Thanks!

    Andrej

    Comment by Andrej — August 18, 2008 @ 1:26 pm | Reply

  5. Is this the plugin that’s now shipped with JabRef 2.4? If so, could you post a usage HOWTO?

    Thanks,

    Scott

    Comment by scotto — September 18, 2008 @ 5:13 pm | Reply

  6. Is there any way to export Microsoft word sources.xml file as a bibtex file?!

    Comment by masoud moshref — January 6, 2009 @ 5:45 am | Reply

  7. I am looking for a way to convert a really large (200+ pages) list of references that are currently in a regular word file into the “Source” file to use with Word reference system. Is there a way to do this (other than do the manual copy/paste into the source builder)? I am at my wit’s end… Thank you!

    Comment by paperbased — July 6, 2009 @ 12:26 pm | Reply

  8. […] Deciphering Microsoft Office 2007 Bibliography Format « Beyond My Mind (tags: openoffice documentnumerique xml metadonnees bibliographie reference citation office microsoft standards microformats windows) […]

    Pingback by PabloG » Blog Archive » links for 2010-03-05 — March 5, 2010 @ 6:01 pm | Reply

  9. I’m using MS 2007 and was really enthusiastic about the bibliography tool since I do a lot of writing and must cite my sources.

    I do find it somewhat cumbersome work intensive and, if I were to want to add information or edit it, I would like to have the ability to go, say, to Access open a form and do my thing.

    Can this be done with the MS Word entries or are they bound to MS Word infinitely. BTW where is master dbase for bibilographical entries?

    Thanks very much!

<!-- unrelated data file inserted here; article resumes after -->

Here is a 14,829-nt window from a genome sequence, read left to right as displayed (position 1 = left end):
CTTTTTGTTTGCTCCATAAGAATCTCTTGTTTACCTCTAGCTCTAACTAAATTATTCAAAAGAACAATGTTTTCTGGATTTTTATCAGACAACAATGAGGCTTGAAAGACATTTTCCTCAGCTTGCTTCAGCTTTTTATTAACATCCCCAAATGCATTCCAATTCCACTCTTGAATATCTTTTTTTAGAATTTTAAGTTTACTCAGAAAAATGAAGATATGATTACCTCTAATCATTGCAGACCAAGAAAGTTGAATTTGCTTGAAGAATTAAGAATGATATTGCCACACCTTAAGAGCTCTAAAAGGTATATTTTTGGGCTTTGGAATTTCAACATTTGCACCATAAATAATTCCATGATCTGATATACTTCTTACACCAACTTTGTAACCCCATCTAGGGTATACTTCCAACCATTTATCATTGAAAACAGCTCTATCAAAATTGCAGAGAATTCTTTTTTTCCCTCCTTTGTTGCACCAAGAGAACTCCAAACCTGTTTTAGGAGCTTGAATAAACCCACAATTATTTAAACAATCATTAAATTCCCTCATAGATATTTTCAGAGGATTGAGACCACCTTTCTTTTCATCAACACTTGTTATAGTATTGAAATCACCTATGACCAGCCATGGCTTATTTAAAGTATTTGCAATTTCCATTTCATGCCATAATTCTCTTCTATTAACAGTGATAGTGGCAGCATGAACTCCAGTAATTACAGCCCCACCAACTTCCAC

Harold

    Comment by Harold Vadney — March 18, 2010 @ 11:24 am | Reply

  10. Hello….we just rebuilt a machine with vista OS to windows 7…and now my wife tells me about all these references that she had in a library that would come up when she was doing her masters thesis. Can someone please tell me the name of that file or extension so I can go look on the HD external back up I did of her machine. Thanks.

    Comment by John Knecht — August 11, 2010 @ 6:36 pm | Reply

  11. i use both open office and microsoft office and i would say that microsoft office is more responsive and user friendly “,`

    Comment by Chinese Girls — November 17, 2010 @ 1:46 pm | Reply

  12. Could you explain the difference between JabRef modules and the JabRef export filters? I thought that export filters were the adequate tool for exporting any BibTeX database to any other format?
    After downloading the JabRef source code you can look at the .layout files in \src\resource\layout for an example of export filters.

    Comment by Matthis — January 20, 2011 @ 7:34 am | Reply

  13. Hi guys,
    I have straight forward question.
    After creating my database in Jabref and exporting it in MS Office 2007(*.xml) file, I was trying to import the file into Excel (via Developer-XML ‘tools’ etc.) but I had following issue:
    – having 376 items in Jabref, after importing into Excel there were more than 1000…
    – actualy in the case of the item with mutliple authors (let’s say 4), there was 4 rows in Excel created for each author and other cells (title, year etc.) where copy/pasted.

    Does anybody know how to manage this issue?
    Thanks in advance,
    Kind regards
    ZB

    Comment by XML, XSD — September 23, 2011 @ 7:24 am | Reply